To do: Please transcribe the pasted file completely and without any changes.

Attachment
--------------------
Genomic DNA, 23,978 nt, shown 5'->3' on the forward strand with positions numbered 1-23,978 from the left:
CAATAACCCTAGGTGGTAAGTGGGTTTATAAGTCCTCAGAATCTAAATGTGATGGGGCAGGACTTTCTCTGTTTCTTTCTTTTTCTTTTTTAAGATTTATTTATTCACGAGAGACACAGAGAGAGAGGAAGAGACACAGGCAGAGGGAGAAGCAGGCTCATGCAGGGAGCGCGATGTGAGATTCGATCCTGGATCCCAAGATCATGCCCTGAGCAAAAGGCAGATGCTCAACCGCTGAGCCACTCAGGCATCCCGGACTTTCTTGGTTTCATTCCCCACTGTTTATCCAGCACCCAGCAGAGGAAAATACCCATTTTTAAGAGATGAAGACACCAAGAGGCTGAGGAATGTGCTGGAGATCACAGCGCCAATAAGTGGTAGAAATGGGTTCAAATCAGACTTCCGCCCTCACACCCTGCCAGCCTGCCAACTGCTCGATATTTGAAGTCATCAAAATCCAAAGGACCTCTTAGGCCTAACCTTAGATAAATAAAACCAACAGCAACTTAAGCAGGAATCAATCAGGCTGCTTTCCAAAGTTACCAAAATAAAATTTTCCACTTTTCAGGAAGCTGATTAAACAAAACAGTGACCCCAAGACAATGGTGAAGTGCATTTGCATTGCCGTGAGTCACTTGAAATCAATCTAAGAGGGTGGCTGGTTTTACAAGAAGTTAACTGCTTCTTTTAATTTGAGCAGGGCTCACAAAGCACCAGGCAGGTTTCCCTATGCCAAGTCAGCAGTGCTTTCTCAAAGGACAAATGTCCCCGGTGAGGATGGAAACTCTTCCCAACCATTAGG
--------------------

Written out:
Genomic DNA, 23,978 nt, shown 5'->3' on the forward strand with positions numbered 1-23,978 from the left:
CAATAACCCTAGGTGGTAAGTGGGTTTATAAGTCCTCAGAATCTAAATGTGATGGGGCAGGACTTTCTCTGTTTCTTTCTTTTTCTTTTTTAAGATTTATTTATTCACGAGAGACACAGAGAGAGAGGAAGAGACACAGGCAGAGGGAGAAGCAGGCTCATGCAGGGAGCGCGATGTGAGATTCGATCCTGGATCCCAAGATCATGCCCTGAGCAAAAGGCAGATGCTCAACCGCTGAGCCACTCAGGCATCCCGGACTTTCTTGGTTTCATTCCCCACTGTTTATCCAGCACCCAGCAGAGGAAAATACCCATTTTTAAGAGATGAAGACACCAAGAGGCTGAGGAATGTGCTGGAGATCACAGCGCCAATAAGTGGTAGAAATGGGTTCAAATCAGACTTCCGCCCTCACACCCTGCCAGCCTGCCAACTGCTCGATATTTGAAGTCATCAAAATCCAAAGGACCTCTTAGGCCTAACCTTAGATAAATAAAACCAACAGCAACTTAAGCAGGAATCAATCAGGCTGCTTTCCAAAGTTACCAAAATAAAATTTTCCACTTTTCAGGAAGCTGATTAAACAAAACAGTGACCCCAAGACAATGGTGAAGTGCATTTGCATTGCCGTGAGTCACTTGAAATCAATCTAAGAGGGTGGCTGGTTTTACAAGAAGTTAACTGCTTCTTTTAATTTGAGCAGGGCTCACAAAGCACCAGGCAGGTTTCCCTATGCCAAGTCAGCAGTGCTTTCTCAAAGGACAAATGTCCCCGGTGAGGATGGAAACTCTTCCCAACCATTAGG